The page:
Fix Your Form

There could never be anything as explicit as a sign saying “No Girls Allowed” — but there might as well be. At my gym, I have not once seen a woman in the section where people (i. e. men) actually lift weights.

There are plenty of women on the stair climbers. There are plenty of women stretching and crunching on the floor mats. There are too many women crammed into what just may be the hottest Spinning studio on earth. And there are even plenty of women using strength-training machines that take some of the guess-work out of lifting, if you don’t know your way around a weight room.

That back-room boys club always irks me. I know there’s no reason I shouldn’t lift there, and yet the feeling of not belonging is too strong to push aside.

While my sample size is small, I know I’m not the only one who feels this way. The women I’ve talked to about their workouts and the women I’ve worked out with have expressed feeling varying degrees of this air of exclusivity, as well as feeling varying degrees of comfort with and confidence in their own strength-training skills. It’s something by now we know we need to do, but many of us have never been instructed in how to do it.

Your first strength-training session is not like your first time on a treadmill; a good workout isn’t as easy as putting one foot in front of the other. So it’s understandable that no matter how strong of a Spinner or runner or swimmer or feminist a woman is, she may feel a little out of place in the weight room.

Partially to help ease my own discomfort and partially in hopes of easing yours, this week on HuffPost Healthy Living, we launched a new series (starring yours truly — one step closer to that dream of becoming a model!) called Fix Your Form.

I had the pleasure of working with trainer John Romaniello, who guided me through some of the most common mistakes women (and men!) make at the gym, and offered simple, straightforward tips on how to correct them.

In the weeks to come, we’ll cover squats, lunges, triceps presses, ab exercises and more, but we kicked things off with the pushup. Read John’s tips and see before and after photos here. I hope you find the series as helpful as I do!

Does Discussing Hijab Prevent or Perpetuate Islamophobia?

The traditional head-covering worn by some Muslim women is heatedly debated. Is it oppressive and isolating for women, or freeing and liberating? In Europe, countries including France have banned women from wearing the veil in schools, courts, and other public buildings. Personally, I think religion is a deeply spiritual and personal experience that no other person is able to understand or dictate. If wearing a head-covering makes a women feel closer to or more a part of her particular strain of Islam she should feel free, safe, and supported in that decision. Continue reading “Does Discussing Hijab Prevent or Perpetuate Islamophobia?”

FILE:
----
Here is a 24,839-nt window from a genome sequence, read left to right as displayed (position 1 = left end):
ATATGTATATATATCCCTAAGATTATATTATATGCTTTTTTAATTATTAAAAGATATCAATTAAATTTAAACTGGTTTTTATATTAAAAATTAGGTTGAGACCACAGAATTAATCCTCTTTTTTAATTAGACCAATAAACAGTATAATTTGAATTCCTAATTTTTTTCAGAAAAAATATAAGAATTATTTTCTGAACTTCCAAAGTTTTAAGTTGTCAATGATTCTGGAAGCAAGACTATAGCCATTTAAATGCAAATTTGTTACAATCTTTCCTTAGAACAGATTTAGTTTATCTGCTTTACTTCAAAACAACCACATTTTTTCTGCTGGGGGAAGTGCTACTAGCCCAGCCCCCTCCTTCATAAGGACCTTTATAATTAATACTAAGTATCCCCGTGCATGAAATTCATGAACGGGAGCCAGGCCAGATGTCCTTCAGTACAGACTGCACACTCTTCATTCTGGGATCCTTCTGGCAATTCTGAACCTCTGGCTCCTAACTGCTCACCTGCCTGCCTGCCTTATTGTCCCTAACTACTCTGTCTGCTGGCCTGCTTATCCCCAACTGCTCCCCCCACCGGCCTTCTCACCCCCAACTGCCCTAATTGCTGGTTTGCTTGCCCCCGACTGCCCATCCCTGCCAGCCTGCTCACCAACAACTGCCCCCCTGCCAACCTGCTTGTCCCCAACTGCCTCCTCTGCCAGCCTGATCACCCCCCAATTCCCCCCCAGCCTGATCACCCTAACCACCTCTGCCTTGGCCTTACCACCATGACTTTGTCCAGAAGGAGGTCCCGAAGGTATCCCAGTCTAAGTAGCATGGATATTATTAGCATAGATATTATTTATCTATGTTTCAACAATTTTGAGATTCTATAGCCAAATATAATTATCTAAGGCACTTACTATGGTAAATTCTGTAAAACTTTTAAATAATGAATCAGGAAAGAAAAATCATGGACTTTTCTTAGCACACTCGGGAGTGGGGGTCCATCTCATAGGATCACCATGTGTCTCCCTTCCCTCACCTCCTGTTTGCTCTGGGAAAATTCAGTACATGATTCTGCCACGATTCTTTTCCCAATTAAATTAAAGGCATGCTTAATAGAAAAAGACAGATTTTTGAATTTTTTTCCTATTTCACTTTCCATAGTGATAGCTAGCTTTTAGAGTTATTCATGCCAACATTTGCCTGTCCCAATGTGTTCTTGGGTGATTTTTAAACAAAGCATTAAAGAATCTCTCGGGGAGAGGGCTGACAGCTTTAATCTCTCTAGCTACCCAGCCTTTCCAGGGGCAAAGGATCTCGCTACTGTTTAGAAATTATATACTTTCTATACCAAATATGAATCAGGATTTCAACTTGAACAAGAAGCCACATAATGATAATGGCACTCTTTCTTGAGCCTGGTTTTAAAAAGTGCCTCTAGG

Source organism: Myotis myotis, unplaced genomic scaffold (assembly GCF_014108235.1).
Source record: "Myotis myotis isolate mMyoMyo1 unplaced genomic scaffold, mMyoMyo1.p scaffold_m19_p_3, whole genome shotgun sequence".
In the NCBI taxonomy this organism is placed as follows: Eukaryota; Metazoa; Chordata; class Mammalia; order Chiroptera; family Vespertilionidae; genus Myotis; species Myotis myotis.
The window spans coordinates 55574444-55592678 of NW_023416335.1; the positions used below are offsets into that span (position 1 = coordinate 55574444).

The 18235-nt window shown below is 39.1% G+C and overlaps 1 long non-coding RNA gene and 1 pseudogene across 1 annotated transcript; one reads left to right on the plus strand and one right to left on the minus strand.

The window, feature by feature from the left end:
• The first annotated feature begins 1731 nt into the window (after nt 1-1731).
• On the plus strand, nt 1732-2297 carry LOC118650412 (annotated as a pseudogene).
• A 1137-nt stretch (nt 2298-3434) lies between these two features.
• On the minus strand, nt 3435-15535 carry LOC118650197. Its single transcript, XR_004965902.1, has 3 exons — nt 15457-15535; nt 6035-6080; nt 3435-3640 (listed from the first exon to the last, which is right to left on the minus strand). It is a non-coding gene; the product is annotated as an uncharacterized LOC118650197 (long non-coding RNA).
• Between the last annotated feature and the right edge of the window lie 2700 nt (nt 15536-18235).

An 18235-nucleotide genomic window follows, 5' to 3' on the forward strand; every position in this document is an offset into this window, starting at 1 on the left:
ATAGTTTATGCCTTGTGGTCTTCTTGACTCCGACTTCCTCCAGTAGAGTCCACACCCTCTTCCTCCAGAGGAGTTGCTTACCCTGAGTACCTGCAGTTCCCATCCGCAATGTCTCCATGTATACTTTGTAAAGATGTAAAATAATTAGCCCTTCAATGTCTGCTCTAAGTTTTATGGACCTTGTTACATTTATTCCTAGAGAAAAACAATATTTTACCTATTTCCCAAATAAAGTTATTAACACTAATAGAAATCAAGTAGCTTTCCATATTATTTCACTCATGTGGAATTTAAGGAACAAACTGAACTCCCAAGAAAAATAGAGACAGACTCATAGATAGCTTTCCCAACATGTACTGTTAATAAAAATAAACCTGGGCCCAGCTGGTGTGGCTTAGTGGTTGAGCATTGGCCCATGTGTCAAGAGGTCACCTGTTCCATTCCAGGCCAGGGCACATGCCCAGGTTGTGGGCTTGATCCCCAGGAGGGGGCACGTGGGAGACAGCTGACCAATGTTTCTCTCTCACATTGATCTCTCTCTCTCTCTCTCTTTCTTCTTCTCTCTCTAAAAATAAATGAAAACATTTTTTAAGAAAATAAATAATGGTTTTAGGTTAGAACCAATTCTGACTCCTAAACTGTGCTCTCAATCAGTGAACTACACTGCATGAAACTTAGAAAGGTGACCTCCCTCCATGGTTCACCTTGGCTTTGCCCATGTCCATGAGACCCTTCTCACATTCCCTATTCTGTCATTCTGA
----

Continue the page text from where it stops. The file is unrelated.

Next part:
She Was Not Asking For It!

Date rape in general is a disturbing topic, but “The Real Date Rape Drug“, a post on Time magazine’s blog, Wellness, is bothering me for another reason. This particular take on the results of a new study is a classic example of blaming the victim in cases of sexual assault.

Rape culture feeds off the idea that the victim of sexual assault is somehow to blame rather than the rapist. Whether it’s because her skirt was too short, she was flirting too much, or she had had too much to drink, woman are constantly faced with the outrageous reaction “You were asking for it”.

But as Feminsting so perfectly puts it: “Being drunk isn’t what puts a woman at risk of sexual assault–being near a rapist [is].”

‘nough said.

The F Word

I’m a feminist.

There, I said it.

For so many (especially young) women, this is–unfortunately–a difficult statement to make, simply because too many people misunderstand the F word.

Take, for example, what happened to me yesterday. I went out for $3 beers and 20 cent buffalo wings with a group of my closest female friends. (Which, by the way, was just as indulgent, delicious, and fun as it sounds.) As the beer flowed, the conversation got livelier. I’m not even sure how it got started, but a comment I made drew this response from one of my best friends:

“Yeah, but you’re the only feminist here.” Continue reading “The F Word”